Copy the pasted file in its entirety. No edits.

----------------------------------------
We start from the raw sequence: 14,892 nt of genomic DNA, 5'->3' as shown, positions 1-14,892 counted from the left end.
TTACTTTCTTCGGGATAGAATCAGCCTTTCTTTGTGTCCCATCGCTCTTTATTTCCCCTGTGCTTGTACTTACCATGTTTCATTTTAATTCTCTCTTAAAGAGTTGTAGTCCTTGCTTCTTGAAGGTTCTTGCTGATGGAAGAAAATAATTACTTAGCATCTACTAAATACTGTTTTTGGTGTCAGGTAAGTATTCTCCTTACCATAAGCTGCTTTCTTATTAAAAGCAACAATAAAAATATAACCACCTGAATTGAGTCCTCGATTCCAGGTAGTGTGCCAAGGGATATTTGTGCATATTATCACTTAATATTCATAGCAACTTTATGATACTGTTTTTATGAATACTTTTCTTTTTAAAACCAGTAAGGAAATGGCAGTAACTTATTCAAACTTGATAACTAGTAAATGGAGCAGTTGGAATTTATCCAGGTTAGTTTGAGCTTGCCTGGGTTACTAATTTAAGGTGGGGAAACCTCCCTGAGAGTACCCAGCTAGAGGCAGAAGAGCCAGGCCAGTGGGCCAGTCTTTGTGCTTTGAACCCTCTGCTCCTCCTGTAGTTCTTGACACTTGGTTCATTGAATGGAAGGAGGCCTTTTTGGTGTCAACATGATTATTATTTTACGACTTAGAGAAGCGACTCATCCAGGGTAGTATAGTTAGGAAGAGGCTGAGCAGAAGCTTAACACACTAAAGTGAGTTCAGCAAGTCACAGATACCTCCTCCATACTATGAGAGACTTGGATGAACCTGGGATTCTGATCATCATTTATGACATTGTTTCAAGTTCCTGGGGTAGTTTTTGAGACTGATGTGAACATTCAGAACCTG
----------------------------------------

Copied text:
We start from the raw sequence: 14,892 nt of genomic DNA, 5'->3' as shown, positions 1-14,892 counted from the left end.
TTACTTTCTTCGGGATAGAATCAGCCTTTCTTTGTGTCCCATCGCTCTTTATTTCCCCTGTGCTTGTACTTACCATGTTTCATTTTAATTCTCTCTTAAAGAGTTGTAGTCCTTGCTTCTTGAAGGTTCTTGCTGATGGAAGAAAATAATTACTTAGCATCTACTAAATACTGTTTTTGGTGTCAGGTAAGTATTCTCCTTACCATAAGCTGCTTTCTTATTAAAAGCAACAATAAAAATATAACCACCTGAATTGAGTCCTCGATTCCAGGTAGTGTGCCAAGGGATATTTGTGCATATTATCACTTAATATTCATAGCAACTTTATGATACTGTTTTTATGAATACTTTTCTTTTTAAAACCAGTAAGGAAATGGCAGTAACTTATTCAAACTTGATAACTAGTAAATGGAGCAGTTGGAATTTATCCAGGTTAGTTTGAGCTTGCCTGGGTTACTAATTTAAGGTGGGGAAACCTCCCTGAGAGTACCCAGCTAGAGGCAGAAGAGCCAGGCCAGTGGGCCAGTCTTTGTGCTTTGAACCCTCTGCTCCTCCTGTAGTTCTTGACACTTGGTTCATTGAATGGAAGGAGGCCTTTTTGGTGTCAACATGATTATTATTTTACGACTTAGAGAAGCGACTCATCCAGGGTAGTATAGTTAGGAAGAGGCTGAGCAGAAGCTTAACACACTAAAGTGAGTTCAGCAAGTCACAGATACCTCCTCCATACTATGAGAGACTTGGATGAACCTGGGATTCTGATCATCATTTATGACATTGTTTCAAGTTCCTGGGGTAGTTTTTGAGACTGATGTGAACATTCAGAACCTG